Once again, I have been honored to receive a guest post from advocate, co-founder of The Anti-NMDA Receptor Encephalitis Foundation and friend, Nesrin Shaheen. Read on to learn about the evolution of anti-NMDA and the amazing breakthroughs that have been discovered since the disease was first identified in 2007.Erica Snyder
The movie, Brain on Fire (2016), based on the memoir by Susannah Cahalan entitled Brain on Fire: My Month of Madness (2012) ended abruptly. In the movie’s final scenes, Susannah, played by Chloe Moretz, recovers from her ordeal—her “month of madness”—and several months of rehabilitation, and returns to work. Her boss, the editor of the New York Post, played by Tyler Perry, asks her to write an article about her experience (which would eventually become the inspiration for the book, and subsequent movie, about her ordeal). The movie ends there, and in all honesty, I felt as if I were left hanging; perhaps, because I knew that this is where the more amazing story began…
It was October 4, 2009 when the article “My Mysterious Lost Month of Madness” was published in The New York Post (http://nypost.com/2009/10/04/my-mysterious-lost-month-of-madness/). At the time, my daughter was recovering from her second relapse with anti-NMDA receptor encephalitis (NMDARE) and was still hospitalized on the youth psychiatric ward, in an isolation room, with delusional and disinhibited behaviors. I had not been able to return to work and was spending a lot of time helping to launch a fledgling support group for patients and families battling NMDARE that had been created in January 2009 by Cami Tennant. Her son had been diagnosed at 22 months of age—at the time, one of the youngest cases ever diagnosed—and apparently only the 101st known case of NMDARE. I was overjoyed that she had created this group and found myself spending more and more time there—so much so that Cami eventually asked me to become a deputy group administrator. After some hesitation (I was already extremely tired and anxious about my daughter’s health), I accepted her offer and I haven’t looked back since. I quickly recognized the value of such a group: as a repository of first-hand accounts from affected families, saving patient stories and articles to the files of the group, as well as starting what would eventually become the first crowd-sourced list of specialists with experience in the diagnosis and treatment of NMDARE and related forms of autoimmune encephalitis (AE). We were only a handful of individuals in 2009. Now, nearly ten years later, we are almost 3,000 members strong.
In 2010, my daughter had her third relapse. After five months in hospital, on the medical ward, having lost all physical and cognitive abilities, she was discharged home just prior to the Christmas holidays. Shortly afterward, I created a second Facebook support group for Canadians: The Anti-NMDA Receptor Encephalitis in Canada group. I was still desperately trying to connect with other local people affected by this disease. There seemed to be absolutely no one in Canada to speak with, let alone in my city of Ottawa. I recall being at the hospital the day after Susannah’s article appeared (most likely someone on the group had found it and posted it), excitedly sharing a print-out with the doctors involved in my daughter’s care. We were no longer just a small group of affected families discussing a rarity amongst ourselves. Thousands, if not millions, of people were reading that article around the world. In Susannah we found a survivor who fought back a previously unknown illness, which in the past might have been attributed to demonic possession, hysteria or madness; we had a champion who would bring ANMDARE out of the shadows and to the forefront of modern medicine through her heartfelt and deeply personal writing. A floodgate had been opened and with the publication of the book three years later, came the deluge.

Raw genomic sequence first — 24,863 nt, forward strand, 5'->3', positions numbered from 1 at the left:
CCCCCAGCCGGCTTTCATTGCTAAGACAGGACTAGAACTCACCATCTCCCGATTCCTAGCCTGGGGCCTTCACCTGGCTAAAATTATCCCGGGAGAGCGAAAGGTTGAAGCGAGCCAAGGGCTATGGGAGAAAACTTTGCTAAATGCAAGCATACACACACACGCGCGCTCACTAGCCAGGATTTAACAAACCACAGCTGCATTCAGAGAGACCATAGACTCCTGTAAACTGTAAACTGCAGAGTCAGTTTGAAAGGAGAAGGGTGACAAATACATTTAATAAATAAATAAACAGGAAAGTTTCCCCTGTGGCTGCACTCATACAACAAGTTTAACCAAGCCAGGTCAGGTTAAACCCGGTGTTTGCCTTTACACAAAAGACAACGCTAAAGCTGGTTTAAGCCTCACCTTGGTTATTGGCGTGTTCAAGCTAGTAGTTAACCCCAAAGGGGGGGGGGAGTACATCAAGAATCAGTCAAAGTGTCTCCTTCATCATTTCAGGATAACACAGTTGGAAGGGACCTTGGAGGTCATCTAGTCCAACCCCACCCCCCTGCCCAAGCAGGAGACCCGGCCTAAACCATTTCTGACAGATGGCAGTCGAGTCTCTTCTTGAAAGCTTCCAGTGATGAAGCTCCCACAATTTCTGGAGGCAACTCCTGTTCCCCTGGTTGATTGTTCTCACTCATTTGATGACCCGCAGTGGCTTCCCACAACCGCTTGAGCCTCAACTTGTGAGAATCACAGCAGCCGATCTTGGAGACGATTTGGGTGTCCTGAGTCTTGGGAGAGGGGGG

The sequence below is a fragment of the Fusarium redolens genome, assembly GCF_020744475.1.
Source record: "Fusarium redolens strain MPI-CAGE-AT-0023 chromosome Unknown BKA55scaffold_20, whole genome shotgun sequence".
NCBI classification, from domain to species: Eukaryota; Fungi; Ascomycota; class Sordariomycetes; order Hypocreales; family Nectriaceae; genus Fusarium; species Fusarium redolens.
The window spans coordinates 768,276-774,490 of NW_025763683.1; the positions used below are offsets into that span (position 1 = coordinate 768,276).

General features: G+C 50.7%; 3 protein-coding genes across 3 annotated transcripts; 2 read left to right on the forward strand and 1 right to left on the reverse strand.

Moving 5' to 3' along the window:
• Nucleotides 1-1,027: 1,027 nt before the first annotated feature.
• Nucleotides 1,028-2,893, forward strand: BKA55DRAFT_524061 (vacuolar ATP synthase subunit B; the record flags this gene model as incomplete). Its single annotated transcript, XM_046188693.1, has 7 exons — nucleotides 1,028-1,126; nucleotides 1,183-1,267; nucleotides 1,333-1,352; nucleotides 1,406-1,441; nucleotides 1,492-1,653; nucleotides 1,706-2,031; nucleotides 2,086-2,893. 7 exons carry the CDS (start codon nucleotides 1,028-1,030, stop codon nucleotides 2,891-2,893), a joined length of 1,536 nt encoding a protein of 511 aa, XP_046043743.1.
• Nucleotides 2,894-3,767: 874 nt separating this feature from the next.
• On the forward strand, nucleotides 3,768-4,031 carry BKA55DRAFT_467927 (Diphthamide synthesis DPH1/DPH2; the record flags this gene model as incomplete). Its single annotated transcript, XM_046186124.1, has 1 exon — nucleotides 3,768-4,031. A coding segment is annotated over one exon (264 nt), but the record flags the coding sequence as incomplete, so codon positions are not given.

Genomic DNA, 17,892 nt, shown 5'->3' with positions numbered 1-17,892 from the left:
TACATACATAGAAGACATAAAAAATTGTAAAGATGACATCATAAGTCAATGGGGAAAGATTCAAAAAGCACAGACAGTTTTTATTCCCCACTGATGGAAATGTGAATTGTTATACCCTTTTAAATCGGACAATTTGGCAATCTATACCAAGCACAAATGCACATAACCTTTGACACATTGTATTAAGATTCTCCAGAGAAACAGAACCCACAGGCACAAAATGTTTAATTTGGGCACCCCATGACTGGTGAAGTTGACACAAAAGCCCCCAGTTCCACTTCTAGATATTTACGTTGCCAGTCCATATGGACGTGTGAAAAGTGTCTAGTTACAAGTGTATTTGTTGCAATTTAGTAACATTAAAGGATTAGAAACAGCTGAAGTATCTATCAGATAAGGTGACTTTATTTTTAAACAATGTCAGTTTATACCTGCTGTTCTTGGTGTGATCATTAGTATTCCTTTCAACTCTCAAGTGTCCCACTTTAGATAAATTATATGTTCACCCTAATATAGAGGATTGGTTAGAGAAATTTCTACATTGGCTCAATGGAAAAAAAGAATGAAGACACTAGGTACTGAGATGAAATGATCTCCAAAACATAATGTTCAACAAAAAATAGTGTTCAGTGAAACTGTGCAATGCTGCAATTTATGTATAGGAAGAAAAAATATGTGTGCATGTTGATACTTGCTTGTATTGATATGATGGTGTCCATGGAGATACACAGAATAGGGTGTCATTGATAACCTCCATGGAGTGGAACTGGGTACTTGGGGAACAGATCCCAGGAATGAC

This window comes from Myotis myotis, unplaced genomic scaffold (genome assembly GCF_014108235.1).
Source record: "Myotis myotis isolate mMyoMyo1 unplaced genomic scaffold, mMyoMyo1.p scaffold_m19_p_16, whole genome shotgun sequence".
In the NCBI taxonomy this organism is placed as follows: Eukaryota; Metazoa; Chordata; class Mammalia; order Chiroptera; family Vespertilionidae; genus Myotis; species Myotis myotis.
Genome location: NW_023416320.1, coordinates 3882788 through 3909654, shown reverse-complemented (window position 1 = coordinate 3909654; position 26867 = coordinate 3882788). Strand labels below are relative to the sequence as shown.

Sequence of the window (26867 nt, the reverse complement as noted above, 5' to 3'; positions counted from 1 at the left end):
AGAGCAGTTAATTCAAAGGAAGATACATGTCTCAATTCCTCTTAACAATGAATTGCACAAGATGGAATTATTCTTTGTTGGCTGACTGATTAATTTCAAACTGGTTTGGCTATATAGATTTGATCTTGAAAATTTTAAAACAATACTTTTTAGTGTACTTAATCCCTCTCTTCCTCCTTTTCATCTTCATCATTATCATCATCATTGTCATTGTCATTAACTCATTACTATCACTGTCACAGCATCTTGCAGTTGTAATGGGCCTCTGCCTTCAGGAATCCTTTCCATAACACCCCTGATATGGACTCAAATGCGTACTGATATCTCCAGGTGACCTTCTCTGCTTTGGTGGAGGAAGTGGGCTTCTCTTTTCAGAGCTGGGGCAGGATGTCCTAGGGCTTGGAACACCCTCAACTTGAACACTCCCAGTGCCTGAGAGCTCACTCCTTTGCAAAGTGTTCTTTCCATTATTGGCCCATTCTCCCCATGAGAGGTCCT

Understand, new diseases are not discovered every day! The microscopic antibody identified in 2007 by Dr. J. Dalmau within the blood and spinal fluid of 12 young women with psychoses and severe neurologic dysfunction, followed by the publication of his seminal paper in 2007, led to the unmasking of a disease that had been lurking about for millennia. For the first time, we had an explanation for the dramatic changes in personality, behavior and health that affected our loved ones: a rogue antibody made by the body, designed to seek and destroy NMDA receptors in the brain. And now, we had a name—a diagnosis—to rally around. We had hope!
We were the lucky ones who benefited from Dr. Dalmau’s findings. At the time, his laboratory was the only one with the ability to test for NMDA receptor antibodies and it was for research purposes only. This new disease, later described as a “swiftly moving dementia” (Day and Peery, 2013) with multiple and overlapping layers of neurologic and psychiatric symptoms would leave its victims in a deplorable state from which a return often seemed impossible. Once a diagnosis was made, quick and aggressive treatment was necessary, along with intensive and continuous management of the disease sequelae, including autonomic instability, involuntary movements, seizures and a plethora of psychiatric symptoms. The most severely affected fell into or were induced into a coma, usually to mitigate the effects of intractable seizures. Tragically, about 6% would die from secondary effects of the disease.